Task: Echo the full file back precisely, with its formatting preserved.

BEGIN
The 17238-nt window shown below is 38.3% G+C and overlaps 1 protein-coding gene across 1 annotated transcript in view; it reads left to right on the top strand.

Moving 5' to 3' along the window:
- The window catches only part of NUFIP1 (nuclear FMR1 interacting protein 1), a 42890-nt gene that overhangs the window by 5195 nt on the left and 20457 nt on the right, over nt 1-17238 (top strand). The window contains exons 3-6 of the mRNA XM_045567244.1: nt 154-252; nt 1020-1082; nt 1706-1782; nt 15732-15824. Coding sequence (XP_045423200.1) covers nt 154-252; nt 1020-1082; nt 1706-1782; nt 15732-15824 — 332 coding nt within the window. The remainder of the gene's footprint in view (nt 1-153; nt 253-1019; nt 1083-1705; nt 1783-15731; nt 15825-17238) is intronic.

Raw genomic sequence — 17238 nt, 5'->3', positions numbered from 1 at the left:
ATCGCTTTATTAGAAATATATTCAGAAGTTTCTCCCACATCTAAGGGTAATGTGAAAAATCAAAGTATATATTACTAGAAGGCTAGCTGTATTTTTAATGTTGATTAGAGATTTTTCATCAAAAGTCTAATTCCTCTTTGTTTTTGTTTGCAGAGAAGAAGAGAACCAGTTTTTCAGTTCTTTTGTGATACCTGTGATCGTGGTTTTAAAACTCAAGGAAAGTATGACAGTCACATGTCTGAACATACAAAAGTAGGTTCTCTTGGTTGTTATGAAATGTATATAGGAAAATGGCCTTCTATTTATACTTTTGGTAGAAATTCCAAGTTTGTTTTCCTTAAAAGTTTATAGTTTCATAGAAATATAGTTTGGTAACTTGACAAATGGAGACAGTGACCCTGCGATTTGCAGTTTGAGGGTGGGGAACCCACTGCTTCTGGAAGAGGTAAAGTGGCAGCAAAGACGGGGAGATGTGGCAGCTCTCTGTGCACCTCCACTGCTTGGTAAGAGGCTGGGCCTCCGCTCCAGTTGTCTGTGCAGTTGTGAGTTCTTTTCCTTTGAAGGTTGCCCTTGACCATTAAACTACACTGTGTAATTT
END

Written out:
The 17238-nt window shown below is 38.3% G+C and overlaps 1 protein-coding gene across 1 annotated transcript in view; it reads left to right on the top strand.

Moving 5' to 3' along the window:
- The window catches only part of NUFIP1 (nuclear FMR1 interacting protein 1), a 42890-nt gene that overhangs the window by 5195 nt on the left and 20457 nt on the right, over nt 1-17238 (top strand). The window contains exons 3-6 of the mRNA XM_045567244.1: nt 154-252; nt 1020-1082; nt 1706-1782; nt 15732-15824. Coding sequence (XP_045423200.1) covers nt 154-252; nt 1020-1082; nt 1706-1782; nt 15732-15824 — 332 coding nt within the window. The remainder of the gene's footprint in view (nt 1-153; nt 253-1019; nt 1083-1705; nt 1783-15731; nt 15825-17238) is intronic.

Raw genomic sequence — 17238 nt, 5'->3', positions numbered from 1 at the left:
ATCGCTTTATTAGAAATATATTCAGAAGTTTCTCCCACATCTAAGGGTAATGTGAAAAATCAAAGTATATATTACTAGAAGGCTAGCTGTATTTTTAATGTTGATTAGAGATTTTTCATCAAAAGTCTAATTCCTCTTTGTTTTTGTTTGCAGAGAAGAAGAGAACCAGTTTTTCAGTTCTTTTGTGATACCTGTGATCGTGGTTTTAAAACTCAAGGAAAGTATGACAGTCACATGTCTGAACATACAAAAGTAGGTTCTCTTGGTTGTTATGAAATGTATATAGGAAAATGGCCTTCTATTTATACTTTTGGTAGAAATTCCAAGTTTGTTTTCCTTAAAAGTTTATAGTTTCATAGAAATATAGTTTGGTAACTTGACAAATGGAGACAGTGACCCTGCGATTTGCAGTTTGAGGGTGGGGAACCCACTGCTTCTGGAAGAGGTAAAGTGGCAGCAAAGACGGGGAGATGTGGCAGCTCTCTGTGCACCTCCACTGCTTGGTAAGAGGCTGGGCCTCCGCTCCAGTTGTCTGTGCAGTTGTGAGTTCTTTTCCTTTGAAGGTTGCCCTTGACCATTAAACTACACTGTGTAATTT